How do you help your foreign friend who’s never been to the USA get accustomed to American culture and get over jet lag?

Take him to the local arcade bar, play Street Fighter II, eat street meat and drink lots of PBR. Or at least that’s what I did.

I met my friend Shawn while traveling. I’m not going to use his real name because he’s probably going to own a giant company someday, and knowing me will probably lower his stock prices. Shawn defies immigrant stereotypes. He’s friends with plenty of Americans, speaks better English than most of us do, plays guitar like Hendrix, and loves our music as well as some of our food.

Shawn is from another continent but decided to come to the U.S. for grad school. Since I live close to his new uni, his first stop on the American Tour was my house.

As we walked around my hood, I tried to give him the lay of the land.

KC: There’re some homeless people here, but they’re mostly harmless.

SHAWN: I know, dipshit. I’m from New Delhi. Nothing I haven’t seen before.

KC: OK, well, we’re going to this Mexican place. It’s pretty spicy.

SHAWN: I’m from India, where the world used to fight wars over spices.

KC: Well, maybe I’ll just push your smartass under a bus.

SHAWN: I’ve been nearly hit by cars since I could barely walk.

After he was acclimated, we did touristy things, catching up and drinking enough to forget worthless memories.

A month later, for the next part of the tour, I visited Shawn at his uni (it’s not CU). In his few weeks in grad school, he’d become more American than the average American.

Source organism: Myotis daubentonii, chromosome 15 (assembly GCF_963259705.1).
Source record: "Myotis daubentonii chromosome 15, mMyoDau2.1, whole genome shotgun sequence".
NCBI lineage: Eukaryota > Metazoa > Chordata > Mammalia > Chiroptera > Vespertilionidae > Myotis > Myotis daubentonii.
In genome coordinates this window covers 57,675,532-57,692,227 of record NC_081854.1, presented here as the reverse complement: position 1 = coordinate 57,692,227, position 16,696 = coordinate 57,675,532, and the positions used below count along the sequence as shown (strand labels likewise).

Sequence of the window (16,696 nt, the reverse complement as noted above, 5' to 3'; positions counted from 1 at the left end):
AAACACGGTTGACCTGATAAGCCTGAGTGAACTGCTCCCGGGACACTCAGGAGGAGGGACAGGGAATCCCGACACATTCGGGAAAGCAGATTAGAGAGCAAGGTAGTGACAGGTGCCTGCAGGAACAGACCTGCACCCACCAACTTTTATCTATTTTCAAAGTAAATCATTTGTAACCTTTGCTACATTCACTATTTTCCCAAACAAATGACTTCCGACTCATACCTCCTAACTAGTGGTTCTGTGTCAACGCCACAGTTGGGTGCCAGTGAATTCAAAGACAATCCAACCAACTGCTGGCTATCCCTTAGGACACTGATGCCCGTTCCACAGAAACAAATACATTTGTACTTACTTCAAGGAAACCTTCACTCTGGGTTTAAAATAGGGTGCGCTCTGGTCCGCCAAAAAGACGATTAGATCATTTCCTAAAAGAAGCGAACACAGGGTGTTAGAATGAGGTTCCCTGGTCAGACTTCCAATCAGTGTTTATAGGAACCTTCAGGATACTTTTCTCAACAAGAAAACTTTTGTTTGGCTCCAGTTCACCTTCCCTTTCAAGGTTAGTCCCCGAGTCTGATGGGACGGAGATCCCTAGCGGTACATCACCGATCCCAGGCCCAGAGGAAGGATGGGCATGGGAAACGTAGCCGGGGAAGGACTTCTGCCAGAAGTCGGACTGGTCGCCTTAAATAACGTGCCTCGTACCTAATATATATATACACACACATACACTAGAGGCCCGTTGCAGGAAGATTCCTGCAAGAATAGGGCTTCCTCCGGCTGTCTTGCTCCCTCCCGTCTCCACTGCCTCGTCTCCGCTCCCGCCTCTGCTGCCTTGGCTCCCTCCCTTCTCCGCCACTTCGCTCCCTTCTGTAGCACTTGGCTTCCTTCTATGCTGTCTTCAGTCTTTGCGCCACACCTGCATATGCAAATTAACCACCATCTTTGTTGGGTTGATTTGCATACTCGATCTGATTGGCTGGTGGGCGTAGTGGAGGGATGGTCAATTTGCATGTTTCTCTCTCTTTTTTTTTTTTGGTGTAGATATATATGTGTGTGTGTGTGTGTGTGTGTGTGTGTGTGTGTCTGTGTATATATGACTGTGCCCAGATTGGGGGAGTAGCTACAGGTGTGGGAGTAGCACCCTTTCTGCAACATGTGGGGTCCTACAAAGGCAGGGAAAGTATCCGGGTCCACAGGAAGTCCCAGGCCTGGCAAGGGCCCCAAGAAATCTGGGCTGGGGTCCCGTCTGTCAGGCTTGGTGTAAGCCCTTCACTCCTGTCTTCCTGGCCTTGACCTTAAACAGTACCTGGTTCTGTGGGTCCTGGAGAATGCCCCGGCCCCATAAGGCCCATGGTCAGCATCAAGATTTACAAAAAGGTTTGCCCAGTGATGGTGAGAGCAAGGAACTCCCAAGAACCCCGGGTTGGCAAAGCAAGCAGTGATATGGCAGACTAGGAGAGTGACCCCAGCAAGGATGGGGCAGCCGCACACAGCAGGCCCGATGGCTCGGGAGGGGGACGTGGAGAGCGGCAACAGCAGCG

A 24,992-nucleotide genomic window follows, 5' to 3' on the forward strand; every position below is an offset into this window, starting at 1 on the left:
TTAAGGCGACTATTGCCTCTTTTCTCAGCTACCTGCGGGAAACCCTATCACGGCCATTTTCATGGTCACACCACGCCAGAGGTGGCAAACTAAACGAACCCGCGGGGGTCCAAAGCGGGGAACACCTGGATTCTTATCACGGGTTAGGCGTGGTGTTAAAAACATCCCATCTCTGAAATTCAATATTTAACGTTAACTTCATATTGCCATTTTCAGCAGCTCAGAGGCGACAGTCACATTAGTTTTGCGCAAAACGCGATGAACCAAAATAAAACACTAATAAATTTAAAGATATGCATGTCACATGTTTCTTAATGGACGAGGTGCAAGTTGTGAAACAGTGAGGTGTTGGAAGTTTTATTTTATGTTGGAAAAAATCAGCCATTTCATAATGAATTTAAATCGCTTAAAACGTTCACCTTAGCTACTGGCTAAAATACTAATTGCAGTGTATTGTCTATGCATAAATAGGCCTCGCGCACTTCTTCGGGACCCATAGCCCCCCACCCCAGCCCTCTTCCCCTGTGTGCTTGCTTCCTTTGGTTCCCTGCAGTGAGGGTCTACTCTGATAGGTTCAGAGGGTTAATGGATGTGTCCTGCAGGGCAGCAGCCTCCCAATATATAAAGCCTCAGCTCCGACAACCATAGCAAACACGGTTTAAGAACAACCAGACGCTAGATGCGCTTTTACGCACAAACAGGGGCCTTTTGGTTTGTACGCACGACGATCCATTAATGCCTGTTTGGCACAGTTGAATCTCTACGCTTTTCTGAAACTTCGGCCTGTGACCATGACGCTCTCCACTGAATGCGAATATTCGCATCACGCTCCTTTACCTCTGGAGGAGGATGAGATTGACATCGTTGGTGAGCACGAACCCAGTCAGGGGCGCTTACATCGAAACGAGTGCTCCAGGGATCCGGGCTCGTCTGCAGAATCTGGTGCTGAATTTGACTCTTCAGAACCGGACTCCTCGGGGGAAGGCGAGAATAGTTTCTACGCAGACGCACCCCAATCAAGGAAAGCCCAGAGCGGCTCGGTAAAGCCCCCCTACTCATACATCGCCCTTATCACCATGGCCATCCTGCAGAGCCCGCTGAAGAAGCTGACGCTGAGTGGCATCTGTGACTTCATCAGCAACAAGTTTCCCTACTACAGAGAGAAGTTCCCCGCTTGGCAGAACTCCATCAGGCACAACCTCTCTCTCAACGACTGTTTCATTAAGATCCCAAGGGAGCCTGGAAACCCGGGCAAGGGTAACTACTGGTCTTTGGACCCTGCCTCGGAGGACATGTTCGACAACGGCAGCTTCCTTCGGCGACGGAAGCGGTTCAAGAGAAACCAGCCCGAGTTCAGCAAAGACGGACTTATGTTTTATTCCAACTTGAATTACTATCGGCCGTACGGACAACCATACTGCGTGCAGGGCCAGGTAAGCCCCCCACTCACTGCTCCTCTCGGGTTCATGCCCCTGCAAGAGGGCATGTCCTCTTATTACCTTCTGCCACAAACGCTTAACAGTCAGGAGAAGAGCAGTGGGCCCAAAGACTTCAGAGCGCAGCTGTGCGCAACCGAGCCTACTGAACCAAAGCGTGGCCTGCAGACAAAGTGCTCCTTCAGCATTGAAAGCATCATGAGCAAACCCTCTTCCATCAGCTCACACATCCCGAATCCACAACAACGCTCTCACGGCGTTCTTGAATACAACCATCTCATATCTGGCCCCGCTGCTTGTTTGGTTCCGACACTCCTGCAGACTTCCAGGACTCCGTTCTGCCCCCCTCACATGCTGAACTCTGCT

Shawn debates whether to buy the big or small box of Corn Flakes. He can’t figure out what to do with all of the plastic bags from the grocery store because he keeps forgetting to use the reusable ones. He Dumpster dives for furniture. Uber drivers recognize him because he misses the bus so often. If there’s a bar special, he knows it. It’s $2 Tuesdays at this place, and Wing Night Wednesday at this other joint.

He’s been to a tailgate party and knows all his school’s cheers, even though he has no clue about football’s rules. I’ve never been to a tailgate party. And I’m going to sound like a prude, but I think some of CU’s cheers are incredibly foul.

There are things about our country that I don’t think he’ll ever accept. “Bud Light is seriously the worst beer I’ve ever had,” he told me as we sipped microbrews.

That didn’t break my heart, but I had to ask Shawn a tough question about the U.S.

“So, I know you live in the middle of nowhere. And you’re brown skinned and all. Maybe some people don’t know the different between India, Palestine or Cuba.” He nodded. I really didn’t want to pop the question, but I had to. “Have people been nice to you?”

“People have been great. Everybody’s been fantastic. They’re interested in my culture and me. The ask me about myself, family and country all the time. No complaints here.”

That’s a bald eagle feather in our Yankee doodle baseball cap. With all the weirdness going on in, around and because of our country, we can still be nice and accepting to outsiders. That makes us American.

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